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Webmatters : Woburn Abbey Cemetery, Cuinchy
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Woburn Abbey Cemetery

Location

Cuinchy is a village midway between Béthune and La Bassée. Woburn Abbey Cemetery lies to the south-west of the village towards the village of Cambrin. From the church in Cuinchy head south on the D166, after 300 metres turn left. The cemetery is a further 200 metres from the junction on the left hand side.

Woburn Abbey Cemetery

 

Historical Information

Cuinchy remained during almost the whole of the war within range of German guns, and the cemeteries in the commune were made, so far as British troops are concerned, by fighting units and Field Ambulances.

Woburn Abbey Cemetery was named from a house on the East side of it used as Battalion Headquarters and as a Dressing Station. It was begun by the Royal Berkshire Regiment in June 1915 and closed in January 1916 on account of its exposed situation, but a few further burials were made as late as April 1918.

Woburn Abbey Cemetery

Plots II to V were added after the Armistice by the concentration of graves from the battlefields East of Béthune and from certain smaller cemeteries.

There are now over 550, 1914-18 war casualties commemorated in this site. Of these, nearly half are unidentified and special memorials are erected to three soldiers from the United Kingdom known or believed to be buried among them.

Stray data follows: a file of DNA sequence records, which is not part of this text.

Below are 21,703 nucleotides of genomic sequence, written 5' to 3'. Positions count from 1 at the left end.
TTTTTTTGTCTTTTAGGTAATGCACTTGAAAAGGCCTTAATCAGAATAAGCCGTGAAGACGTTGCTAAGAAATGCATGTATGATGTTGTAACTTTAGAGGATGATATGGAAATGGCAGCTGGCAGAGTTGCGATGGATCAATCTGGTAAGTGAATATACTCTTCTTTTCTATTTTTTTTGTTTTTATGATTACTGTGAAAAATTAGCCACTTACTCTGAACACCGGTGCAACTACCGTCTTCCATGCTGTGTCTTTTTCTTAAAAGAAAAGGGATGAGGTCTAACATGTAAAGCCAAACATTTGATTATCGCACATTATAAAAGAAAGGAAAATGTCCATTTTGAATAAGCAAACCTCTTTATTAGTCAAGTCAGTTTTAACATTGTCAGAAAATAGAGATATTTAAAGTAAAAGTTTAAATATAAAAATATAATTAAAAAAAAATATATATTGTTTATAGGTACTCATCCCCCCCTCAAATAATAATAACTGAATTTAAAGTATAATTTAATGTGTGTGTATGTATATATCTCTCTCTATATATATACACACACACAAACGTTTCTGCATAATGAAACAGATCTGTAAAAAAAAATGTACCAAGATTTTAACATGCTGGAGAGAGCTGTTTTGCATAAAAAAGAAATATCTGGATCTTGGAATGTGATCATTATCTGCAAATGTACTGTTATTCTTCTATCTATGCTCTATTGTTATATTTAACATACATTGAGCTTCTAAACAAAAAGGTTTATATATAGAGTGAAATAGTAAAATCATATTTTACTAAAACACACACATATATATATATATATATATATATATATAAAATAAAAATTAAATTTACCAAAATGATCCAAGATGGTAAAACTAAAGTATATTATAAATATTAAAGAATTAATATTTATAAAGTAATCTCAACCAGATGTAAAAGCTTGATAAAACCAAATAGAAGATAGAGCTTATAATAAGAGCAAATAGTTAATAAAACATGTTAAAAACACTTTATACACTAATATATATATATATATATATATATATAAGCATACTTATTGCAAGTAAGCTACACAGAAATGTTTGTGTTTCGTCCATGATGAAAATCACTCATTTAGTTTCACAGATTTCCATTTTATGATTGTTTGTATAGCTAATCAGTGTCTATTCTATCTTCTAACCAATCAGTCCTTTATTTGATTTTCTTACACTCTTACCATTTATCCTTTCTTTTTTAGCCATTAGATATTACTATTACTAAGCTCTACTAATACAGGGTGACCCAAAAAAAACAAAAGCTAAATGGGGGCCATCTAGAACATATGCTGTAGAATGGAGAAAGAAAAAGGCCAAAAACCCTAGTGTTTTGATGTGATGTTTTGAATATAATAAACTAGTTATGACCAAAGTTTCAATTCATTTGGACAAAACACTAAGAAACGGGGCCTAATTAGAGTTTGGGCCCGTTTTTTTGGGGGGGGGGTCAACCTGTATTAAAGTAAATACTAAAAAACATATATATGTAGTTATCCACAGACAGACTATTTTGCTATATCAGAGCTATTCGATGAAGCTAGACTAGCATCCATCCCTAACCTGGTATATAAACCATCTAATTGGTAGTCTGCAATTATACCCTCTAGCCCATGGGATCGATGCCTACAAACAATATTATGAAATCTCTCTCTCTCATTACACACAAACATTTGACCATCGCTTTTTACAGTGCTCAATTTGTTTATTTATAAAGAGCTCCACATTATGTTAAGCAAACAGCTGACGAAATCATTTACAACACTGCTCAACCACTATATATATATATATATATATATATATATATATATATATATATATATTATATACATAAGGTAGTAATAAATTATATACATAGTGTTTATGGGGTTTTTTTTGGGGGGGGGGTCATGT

The cemetery covers an area of 2,659 square metres and is enclosed by a low rubble wall.

Woburn Abbey Cemetery

The following were among the burial grounds from which British graves were removed to Woburn Abbey Cemetery:

The Cheriots, Rue-du-Bois, Richebourg-l’Avoué, in an orchard on the North side of the Rue-du-Bois West of Richebourg-L’Avoué, where 16 soldiers from the United Kingdom and one from India were buried in the summer of 1915.

King’s Claire, Cuinchy, on the road to Givenchy, where 17 soldiers from the United Kingdom were buried in 1915.

No 1, Harley Street, Cuinchy, on the road running South from Cuinchy station, which contained the graves of 29 soldiers from the United Kingdom and two trench soldiers, and was used from November 1914 to December 1915.

Pont-Fixe Post Office Cemetery, Cuinchy, used at intervals from January 1915 to April 1918, and containing the graves of 35 soldiers from the United Kingdom and one from Canada.

Vauxhall Bridge Road Cemetery, Cuinchy, where 24 soldiers from the United Kingdom and ten from Canada were buried in 1914, 1915 and 1918. The name Vauxhall Bridge was given to the bridge over the canal near Cuinchy station.

 


Rifleman Abraham Strauss

Rifleman Abraham Strauss 2860
17th Bn London Regiment
Died on 24th May 1915 aged 23
Son of Mr and Mrs Davis Strauss,
of 9A, Little Alle St, Aldgate, London

Grave: II D 5


Guardsman Alfred Slight

Guardsman Alfred Slight 12053
1st Bn Coldstream Guards
Died on 25th January 1915 aged 23

Grave: II C 15


Lieutenant J McCarthy

Lieutenant J McCarthy
3rd Bn Connaught Rangers
Attached Trench Mortar Battery
Died on 2nd January 1915 aged 21
Son of Mr G and Mrs K McCarthy
of 6, Tal Bag Rd, Bangalore, India

Grave: I H 9

 

Other cemeteries in the area


Recent Additions

Canadian Cemetery No.2

Givenchy Road Canadian Cemetery

Petit Vimy British Cemetery

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